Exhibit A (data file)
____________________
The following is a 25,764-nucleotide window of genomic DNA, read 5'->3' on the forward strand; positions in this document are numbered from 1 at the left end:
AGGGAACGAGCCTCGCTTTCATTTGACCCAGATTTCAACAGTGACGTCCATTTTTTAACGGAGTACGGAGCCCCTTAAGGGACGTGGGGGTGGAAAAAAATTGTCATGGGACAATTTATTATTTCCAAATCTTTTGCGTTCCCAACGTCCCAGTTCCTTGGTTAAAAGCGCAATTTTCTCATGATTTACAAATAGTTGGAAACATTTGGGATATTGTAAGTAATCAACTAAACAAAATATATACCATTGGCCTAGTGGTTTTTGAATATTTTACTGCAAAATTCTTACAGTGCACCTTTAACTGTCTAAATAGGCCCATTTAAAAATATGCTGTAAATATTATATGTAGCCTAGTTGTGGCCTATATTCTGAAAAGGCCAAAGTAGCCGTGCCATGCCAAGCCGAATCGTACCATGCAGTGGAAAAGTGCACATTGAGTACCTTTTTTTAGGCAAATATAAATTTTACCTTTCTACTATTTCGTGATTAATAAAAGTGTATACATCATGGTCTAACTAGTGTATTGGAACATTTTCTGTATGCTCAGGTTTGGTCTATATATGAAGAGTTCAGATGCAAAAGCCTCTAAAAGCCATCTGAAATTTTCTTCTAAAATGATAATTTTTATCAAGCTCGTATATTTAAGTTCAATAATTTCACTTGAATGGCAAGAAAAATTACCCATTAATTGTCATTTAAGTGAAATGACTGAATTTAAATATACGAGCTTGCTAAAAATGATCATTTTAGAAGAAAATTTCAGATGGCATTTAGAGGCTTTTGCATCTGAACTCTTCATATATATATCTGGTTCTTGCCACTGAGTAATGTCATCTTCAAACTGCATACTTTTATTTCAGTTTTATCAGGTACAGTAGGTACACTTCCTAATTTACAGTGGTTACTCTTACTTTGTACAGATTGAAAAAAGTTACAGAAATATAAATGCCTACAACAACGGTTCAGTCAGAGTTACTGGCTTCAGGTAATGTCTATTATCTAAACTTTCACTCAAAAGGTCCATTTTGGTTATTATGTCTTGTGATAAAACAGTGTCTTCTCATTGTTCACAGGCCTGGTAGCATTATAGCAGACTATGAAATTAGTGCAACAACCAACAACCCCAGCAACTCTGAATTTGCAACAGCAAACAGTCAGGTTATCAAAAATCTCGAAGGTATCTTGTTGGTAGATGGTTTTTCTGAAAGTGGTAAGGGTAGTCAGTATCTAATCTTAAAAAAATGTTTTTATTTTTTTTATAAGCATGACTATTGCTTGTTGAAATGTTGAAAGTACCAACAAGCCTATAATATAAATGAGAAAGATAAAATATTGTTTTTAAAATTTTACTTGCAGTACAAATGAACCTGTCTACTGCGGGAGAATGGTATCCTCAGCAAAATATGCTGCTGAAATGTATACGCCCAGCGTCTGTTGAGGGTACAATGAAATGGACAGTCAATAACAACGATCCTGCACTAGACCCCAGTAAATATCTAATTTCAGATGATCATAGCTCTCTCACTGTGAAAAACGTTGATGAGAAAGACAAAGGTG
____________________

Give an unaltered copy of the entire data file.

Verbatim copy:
The following is a 25,764-nucleotide window of genomic DNA, read 5'->3' on the forward strand; positions in this document are numbered from 1 at the left end:
AGGGAACGAGCCTCGCTTTCATTTGACCCAGATTTCAACAGTGACGTCCATTTTTTAACGGAGTACGGAGCCCCTTAAGGGACGTGGGGGTGGAAAAAAATTGTCATGGGACAATTTATTATTTCCAAATCTTTTGCGTTCCCAACGTCCCAGTTCCTTGGTTAAAAGCGCAATTTTCTCATGATTTACAAATAGTTGGAAACATTTGGGATATTGTAAGTAATCAACTAAACAAAATATATACCATTGGCCTAGTGGTTTTTGAATATTTTACTGCAAAATTCTTACAGTGCACCTTTAACTGTCTAAATAGGCCCATTTAAAAATATGCTGTAAATATTATATGTAGCCTAGTTGTGGCCTATATTCTGAAAAGGCCAAAGTAGCCGTGCCATGCCAAGCCGAATCGTACCATGCAGTGGAAAAGTGCACATTGAGTACCTTTTTTTAGGCAAATATAAATTTTACCTTTCTACTATTTCGTGATTAATAAAAGTGTATACATCATGGTCTAACTAGTGTATTGGAACATTTTCTGTATGCTCAGGTTTGGTCTATATATGAAGAGTTCAGATGCAAAAGCCTCTAAAAGCCATCTGAAATTTTCTTCTAAAATGATAATTTTTATCAAGCTCGTATATTTAAGTTCAATAATTTCACTTGAATGGCAAGAAAAATTACCCATTAATTGTCATTTAAGTGAAATGACTGAATTTAAATATACGAGCTTGCTAAAAATGATCATTTTAGAAGAAAATTTCAGATGGCATTTAGAGGCTTTTGCATCTGAACTCTTCATATATATATCTGGTTCTTGCCACTGAGTAATGTCATCTTCAAACTGCATACTTTTATTTCAGTTTTATCAGGTACAGTAGGTACACTTCCTAATTTACAGTGGTTACTCTTACTTTGTACAGATTGAAAAAAGTTACAGAAATATAAATGCCTACAACAACGGTTCAGTCAGAGTTACTGGCTTCAGGTAATGTCTATTATCTAAACTTTCACTCAAAAGGTCCATTTTGGTTATTATGTCTTGTGATAAAACAGTGTCTTCTCATTGTTCACAGGCCTGGTAGCATTATAGCAGACTATGAAATTAGTGCAACAACCAACAACCCCAGCAACTCTGAATTTGCAACAGCAAACAGTCAGGTTATCAAAAATCTCGAAGGTATCTTGTTGGTAGATGGTTTTTCTGAAAGTGGTAAGGGTAGTCAGTATCTAATCTTAAAAAAATGTTTTTATTTTTTTTATAAGCATGACTATTGCTTGTTGAAATGTTGAAAGTACCAACAAGCCTATAATATAAATGAGAAAGATAAAATATTGTTTTTAAAATTTTACTTGCAGTACAAATGAACCTGTCTACTGCGGGAGAATGGTATCCTCAGCAAAATATGCTGCTGAAATGTATACGCCCAGCGTCTGTTGAGGGTACAATGAAATGGACAGTCAATAACAACGATCCTGCACTAGACCCCAGTAAATATCTAATTTCAGATGATCATAGCTCTCTCACTGTGAAAAACGTTGATGAGAAAGACAAAGGTG